Hines is known for developing iconic buildings in Houston—notably One Shell Plaza, Pennzoil Place, and the Houston Galleria—and around the world. But when the company first proposed developing a new office building on a blighted block in downtown Houston, many in the Houston real estate community scratched their heads.
The successful development of the Arena District in Columbus, Ohio, set into motion a nationwide flurry of development of urban sports-oriented entertainment districts, as municipal officials across the country reimagined their city centers as places where people live, work, and play.
Last year, veteran Texas homebuilder Jim Lemming decided to construct houses to meet the prevailing tastes and lifestyles of Houston’s growing southwest suburbs. That meant building houses with prayer rooms, Islamic-style arches, domed roofs, and extra master bedroom suites to accommodate multigenerational households.
Strong demand from technology, advertising, media, and information tenants, combined with limited new office supply, has allowed for healthy rent growth. The office sector’s 2.89 percent dividend yield is below average for equity REITs, but in the current low-interest-rate environment, it is attractive compared with other investment options. Plus, interest rate survey results from Trepp.
No city in the United States is probably less likely to be the poster child for healthy living through physical activity than Houston. Yet things are changing, and these changes are making Houston a great laboratory that will help us figure out whether it is possible to change real estate development patterns in the Sun Belt in a way that increases physical activity and therefore improves public health.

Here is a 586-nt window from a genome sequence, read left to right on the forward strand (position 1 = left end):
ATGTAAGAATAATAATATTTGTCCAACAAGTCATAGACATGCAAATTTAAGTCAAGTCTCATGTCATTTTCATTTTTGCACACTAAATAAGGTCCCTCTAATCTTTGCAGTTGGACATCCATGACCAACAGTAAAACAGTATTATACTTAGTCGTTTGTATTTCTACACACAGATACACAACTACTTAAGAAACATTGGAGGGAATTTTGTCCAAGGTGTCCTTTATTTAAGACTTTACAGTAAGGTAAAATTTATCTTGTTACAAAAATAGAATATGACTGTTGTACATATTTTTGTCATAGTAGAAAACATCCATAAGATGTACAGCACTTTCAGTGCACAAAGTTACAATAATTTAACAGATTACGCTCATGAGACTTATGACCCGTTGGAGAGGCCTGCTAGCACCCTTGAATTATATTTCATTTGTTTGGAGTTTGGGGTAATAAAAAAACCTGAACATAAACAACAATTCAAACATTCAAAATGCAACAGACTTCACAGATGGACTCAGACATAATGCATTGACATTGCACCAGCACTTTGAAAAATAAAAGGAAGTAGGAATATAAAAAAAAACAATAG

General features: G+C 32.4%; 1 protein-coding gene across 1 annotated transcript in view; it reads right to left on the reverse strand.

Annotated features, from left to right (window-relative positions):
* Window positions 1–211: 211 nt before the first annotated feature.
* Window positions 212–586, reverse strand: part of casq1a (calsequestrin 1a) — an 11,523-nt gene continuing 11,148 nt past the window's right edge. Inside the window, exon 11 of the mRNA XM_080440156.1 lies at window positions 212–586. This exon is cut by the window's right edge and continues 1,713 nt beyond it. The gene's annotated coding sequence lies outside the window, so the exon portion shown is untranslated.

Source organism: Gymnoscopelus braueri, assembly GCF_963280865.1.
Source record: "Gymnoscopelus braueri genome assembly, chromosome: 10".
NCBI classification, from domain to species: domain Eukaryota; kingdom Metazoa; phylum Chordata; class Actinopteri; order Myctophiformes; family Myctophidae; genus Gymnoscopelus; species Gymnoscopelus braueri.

A mixed-use urban district in the Houston suburbs has created a much-needed pedestrian-friendly setting for office tenants, apartment dwellers, hotel guests, and retail/restaurant patrons.
The American Institute of Architects and the American Library Association have selected six recipients to receive the 2015 AIA/ALA Library Building Awards, including the new Cedar Rapids Public Library, designed by OPN Architects.
Mifflin West of Madison, Wisconsin, was named America’s most livable neighborhood in AARP’s Livability index, followed by the Upper West Side of New York and Boston’s Downtown Crossing.
Longtime Urban Land Institute leader A. Alfred Taubman passed away following a heart attack. He was 91. Taubman, a real estate industry icon who pioneered the development of enclosed shopping malls, had been a ULI Foundation governor since 1985. He served as a trustee from 1980 through 1992, and was a member of the ULI Advisory Services committee from 1995 to 1996.
As the only major U.S. city without formal zoning, Houston has a reputation as a freewheeling place where anything goes. But in truth, a complex patchwork of public and private regulation has evolved to impose order.